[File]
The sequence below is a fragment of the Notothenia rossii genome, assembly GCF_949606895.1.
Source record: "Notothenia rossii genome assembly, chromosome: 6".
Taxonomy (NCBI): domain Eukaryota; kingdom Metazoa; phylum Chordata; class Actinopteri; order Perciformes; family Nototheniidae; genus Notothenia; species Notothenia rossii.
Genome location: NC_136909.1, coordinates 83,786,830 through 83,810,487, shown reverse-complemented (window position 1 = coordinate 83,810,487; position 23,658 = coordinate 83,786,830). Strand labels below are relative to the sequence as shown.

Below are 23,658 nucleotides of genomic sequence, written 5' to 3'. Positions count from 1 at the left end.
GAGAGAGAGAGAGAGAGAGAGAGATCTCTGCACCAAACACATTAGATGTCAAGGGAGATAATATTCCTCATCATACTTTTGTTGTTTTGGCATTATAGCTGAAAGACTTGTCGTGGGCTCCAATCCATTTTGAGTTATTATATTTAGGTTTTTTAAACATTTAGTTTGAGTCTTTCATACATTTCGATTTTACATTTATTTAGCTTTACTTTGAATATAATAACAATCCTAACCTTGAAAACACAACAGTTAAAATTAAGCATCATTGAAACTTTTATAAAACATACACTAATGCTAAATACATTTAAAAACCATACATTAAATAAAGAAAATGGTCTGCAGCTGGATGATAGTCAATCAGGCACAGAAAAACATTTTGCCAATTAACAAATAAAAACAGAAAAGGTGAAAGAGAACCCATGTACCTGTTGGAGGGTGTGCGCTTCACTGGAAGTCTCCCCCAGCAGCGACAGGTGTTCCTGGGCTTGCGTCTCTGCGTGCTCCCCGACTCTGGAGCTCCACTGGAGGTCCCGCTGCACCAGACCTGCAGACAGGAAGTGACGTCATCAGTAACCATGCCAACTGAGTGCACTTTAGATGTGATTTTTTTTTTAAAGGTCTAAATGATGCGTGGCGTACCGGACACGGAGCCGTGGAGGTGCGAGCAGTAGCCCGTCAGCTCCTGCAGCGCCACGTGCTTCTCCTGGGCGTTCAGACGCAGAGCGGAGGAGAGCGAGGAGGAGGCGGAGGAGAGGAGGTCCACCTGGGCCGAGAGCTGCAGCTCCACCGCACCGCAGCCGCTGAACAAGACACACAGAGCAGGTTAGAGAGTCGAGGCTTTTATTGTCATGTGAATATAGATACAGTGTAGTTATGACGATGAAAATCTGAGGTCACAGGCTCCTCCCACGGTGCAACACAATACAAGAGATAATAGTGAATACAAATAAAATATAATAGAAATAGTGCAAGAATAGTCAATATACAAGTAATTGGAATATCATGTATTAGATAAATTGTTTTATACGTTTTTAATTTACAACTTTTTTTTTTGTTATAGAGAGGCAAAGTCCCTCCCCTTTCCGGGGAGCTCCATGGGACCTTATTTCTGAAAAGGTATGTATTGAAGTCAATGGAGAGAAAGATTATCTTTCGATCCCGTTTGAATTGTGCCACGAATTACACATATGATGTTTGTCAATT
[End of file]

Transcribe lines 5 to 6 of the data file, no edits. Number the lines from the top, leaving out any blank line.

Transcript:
Below are 23,658 nucleotides of genomic sequence, written 5' to 3'. Positions count from 1 at the left end.
GAGAGAGAGAGAGAGAGAGAGAGATCTCTGCACCAAACACATTAGATGTCAAGGGAGATAATATTCCTCATCATACTTTTGTTGTTTTGGCATTATAGCTGAAAGACTTGTCGTGGGCTCCAATCCATTTTGAGTTATTATATTTAGGTTTTTTAAACATTTAGTTTGAGTCTTTCATACATTTCGATTTTACATTTATTTAGCTTTACTTTGAATATAATAACAATCCTAACCTTGAAAACACAACAGTTAAAATTAAGCATCATTGAAACTTTTATAAAACATACACTAATGCTAAATACATTTAAAAACCATACATTAAATAAAGAAAATGGTCTGCAGCTGGATGATAGTCAATCAGGCACAGAAAAACATTTTGCCAATTAACAAATAAAAACAGAAAAGGTGAAAGAGAACCCATGTACCTGTTGGAGGGTGTGCGCTTCACTGGAAGTCTCCCCCAGCAGCGACAGGTGTTCCTGGGCTTGCGTCTCTGCGTGCTCCCCGACTCTGGAGCTCCACTGGAGGTCCCGCTGCACCAGACCTGCAGACAGGAAGTGACGTCATCAGTAACCATGCCAACTGAGTGCACTTTAGATGTGATTTTTTTTTTAAAGGTCTAAATGATGCGTGGCGTACCGGACACGGAGCCGTGGAGGTGCGAGCAGTAGCCCGTCAGCTCCTGCAGCGCCACGTGCTTCTCCTGGGCGTTCAGACGCAGAGCGGAGGAGAGCGAGGAGGAGGCGGAGGAGAGGAGGTCCACCTGGGCCGAGAGCTGCAGCTCCACCGCACCGCAGCCGCTGAACAAGACACACAGAGCAGGTTAGAGAGTCGAGGCTTTTATTGTCATGTGAATATAGATACAGTGTAGTTATGACGATGAAAATCTGAGGTCACAGGCTCCTCCCACGGTGCAACACAATACAAGAGATAATAGTGAATACAAATAAAATATAATAGAAATAGTGCAAGAATAGTCAATATACAAGTAATTGGAATATCATGTATTAGATAAATTGTTTTATACGTTTTTAATTTACAACTTTTTTTTTTGTTATAGAGAGGCAAAGTCCCTCCCCTTTCCGGGGAGCTCCATGGGACCTTATTTCTGAAAAGGTATGTATTGAAGTCAATGGAGAGAAAGATTATCTTTCGATCCCGTTTGAATTGTGCCACGAATTACACATATGATGTTTGTCAATT